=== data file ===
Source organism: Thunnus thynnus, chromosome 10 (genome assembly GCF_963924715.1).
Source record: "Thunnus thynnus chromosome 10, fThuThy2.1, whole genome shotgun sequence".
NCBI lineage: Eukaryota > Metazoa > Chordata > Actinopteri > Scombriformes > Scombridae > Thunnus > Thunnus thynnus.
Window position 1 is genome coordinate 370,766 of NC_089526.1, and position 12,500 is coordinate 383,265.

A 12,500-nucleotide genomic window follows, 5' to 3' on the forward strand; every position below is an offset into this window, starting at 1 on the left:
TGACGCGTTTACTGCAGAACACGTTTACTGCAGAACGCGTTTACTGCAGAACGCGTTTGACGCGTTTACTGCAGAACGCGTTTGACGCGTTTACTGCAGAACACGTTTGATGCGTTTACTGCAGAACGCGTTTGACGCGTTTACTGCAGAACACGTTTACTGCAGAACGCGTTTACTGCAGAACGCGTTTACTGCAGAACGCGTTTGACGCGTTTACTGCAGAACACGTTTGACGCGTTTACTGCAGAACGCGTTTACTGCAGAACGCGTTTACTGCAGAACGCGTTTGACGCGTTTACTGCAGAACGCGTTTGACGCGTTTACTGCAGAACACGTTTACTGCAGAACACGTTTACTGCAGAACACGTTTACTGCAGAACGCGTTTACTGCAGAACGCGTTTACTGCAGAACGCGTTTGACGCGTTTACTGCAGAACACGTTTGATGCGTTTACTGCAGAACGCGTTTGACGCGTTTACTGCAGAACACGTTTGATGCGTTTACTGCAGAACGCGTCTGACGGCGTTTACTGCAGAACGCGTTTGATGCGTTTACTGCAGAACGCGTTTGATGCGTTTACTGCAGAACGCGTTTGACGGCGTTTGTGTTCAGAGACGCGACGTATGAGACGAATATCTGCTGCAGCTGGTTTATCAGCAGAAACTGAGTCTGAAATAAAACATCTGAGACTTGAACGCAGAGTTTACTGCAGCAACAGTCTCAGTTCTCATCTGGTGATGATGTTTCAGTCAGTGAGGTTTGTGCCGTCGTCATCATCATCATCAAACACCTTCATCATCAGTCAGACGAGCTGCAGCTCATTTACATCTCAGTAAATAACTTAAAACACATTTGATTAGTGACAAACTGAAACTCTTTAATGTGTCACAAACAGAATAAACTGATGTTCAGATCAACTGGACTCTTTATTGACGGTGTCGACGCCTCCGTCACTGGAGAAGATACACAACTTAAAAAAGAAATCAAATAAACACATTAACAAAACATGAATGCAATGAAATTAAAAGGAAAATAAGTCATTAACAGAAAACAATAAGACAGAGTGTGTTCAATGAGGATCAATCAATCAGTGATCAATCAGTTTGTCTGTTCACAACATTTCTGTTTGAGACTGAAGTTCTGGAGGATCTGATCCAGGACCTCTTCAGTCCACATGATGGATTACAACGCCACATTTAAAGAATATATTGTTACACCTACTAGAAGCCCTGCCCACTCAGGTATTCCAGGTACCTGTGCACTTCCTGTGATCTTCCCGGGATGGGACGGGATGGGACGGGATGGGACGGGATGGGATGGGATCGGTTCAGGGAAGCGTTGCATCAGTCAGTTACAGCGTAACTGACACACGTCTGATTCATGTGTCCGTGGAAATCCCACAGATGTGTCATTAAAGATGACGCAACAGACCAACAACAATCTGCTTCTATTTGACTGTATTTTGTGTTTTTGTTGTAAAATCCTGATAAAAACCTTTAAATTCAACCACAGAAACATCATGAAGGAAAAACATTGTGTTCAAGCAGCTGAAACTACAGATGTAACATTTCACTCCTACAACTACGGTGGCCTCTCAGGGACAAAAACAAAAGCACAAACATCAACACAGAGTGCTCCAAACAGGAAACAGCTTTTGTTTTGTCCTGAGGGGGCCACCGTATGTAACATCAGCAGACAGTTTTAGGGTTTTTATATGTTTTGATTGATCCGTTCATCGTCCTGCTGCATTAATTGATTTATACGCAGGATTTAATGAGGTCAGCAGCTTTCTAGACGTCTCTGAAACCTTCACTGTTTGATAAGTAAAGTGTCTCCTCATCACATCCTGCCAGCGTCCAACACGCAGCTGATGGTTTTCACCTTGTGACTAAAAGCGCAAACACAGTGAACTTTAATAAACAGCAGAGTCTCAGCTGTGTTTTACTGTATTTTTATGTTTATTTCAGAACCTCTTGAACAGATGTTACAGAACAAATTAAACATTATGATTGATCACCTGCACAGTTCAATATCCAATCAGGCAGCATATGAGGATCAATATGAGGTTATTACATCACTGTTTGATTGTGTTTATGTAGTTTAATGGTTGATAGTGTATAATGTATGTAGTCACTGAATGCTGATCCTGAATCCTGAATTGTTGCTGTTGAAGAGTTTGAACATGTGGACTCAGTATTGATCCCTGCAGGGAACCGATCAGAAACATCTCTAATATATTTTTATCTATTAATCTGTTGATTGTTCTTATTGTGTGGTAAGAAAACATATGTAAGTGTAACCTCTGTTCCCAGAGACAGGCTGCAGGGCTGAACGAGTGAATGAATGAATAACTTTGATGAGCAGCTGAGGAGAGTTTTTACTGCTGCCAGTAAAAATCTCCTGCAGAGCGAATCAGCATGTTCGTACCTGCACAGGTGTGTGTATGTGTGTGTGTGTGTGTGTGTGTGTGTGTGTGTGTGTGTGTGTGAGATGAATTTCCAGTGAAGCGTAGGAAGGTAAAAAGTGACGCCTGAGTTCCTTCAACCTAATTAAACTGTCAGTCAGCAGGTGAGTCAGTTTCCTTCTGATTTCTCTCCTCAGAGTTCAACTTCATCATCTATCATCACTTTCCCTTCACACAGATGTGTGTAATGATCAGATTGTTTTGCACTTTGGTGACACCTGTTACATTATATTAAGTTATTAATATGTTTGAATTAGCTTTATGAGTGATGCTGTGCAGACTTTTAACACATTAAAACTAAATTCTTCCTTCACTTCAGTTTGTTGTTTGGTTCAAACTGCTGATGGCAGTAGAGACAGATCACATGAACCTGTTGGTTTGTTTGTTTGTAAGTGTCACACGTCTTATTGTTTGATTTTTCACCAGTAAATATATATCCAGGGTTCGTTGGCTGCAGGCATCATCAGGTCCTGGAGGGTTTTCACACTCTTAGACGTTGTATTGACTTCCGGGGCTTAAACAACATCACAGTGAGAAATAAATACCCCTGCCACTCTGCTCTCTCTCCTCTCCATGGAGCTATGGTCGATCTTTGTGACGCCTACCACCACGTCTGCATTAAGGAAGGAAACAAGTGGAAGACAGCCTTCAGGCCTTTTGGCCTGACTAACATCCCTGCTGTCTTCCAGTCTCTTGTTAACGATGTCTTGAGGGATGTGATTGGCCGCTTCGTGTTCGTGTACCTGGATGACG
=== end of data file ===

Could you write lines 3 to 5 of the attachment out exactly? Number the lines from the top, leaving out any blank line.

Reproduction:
NCBI lineage: Eukaryota > Metazoa > Chordata > Actinopteri > Scombriformes > Scombridae > Thunnus > Thunnus thynnus.
Window position 1 is genome coordinate 370,766 of NC_089526.1, and position 12,500 is coordinate 383,265.

A 12,500-nucleotide genomic window follows, 5' to 3' on the forward strand; every position below is an offset into this window, starting at 1 on the left: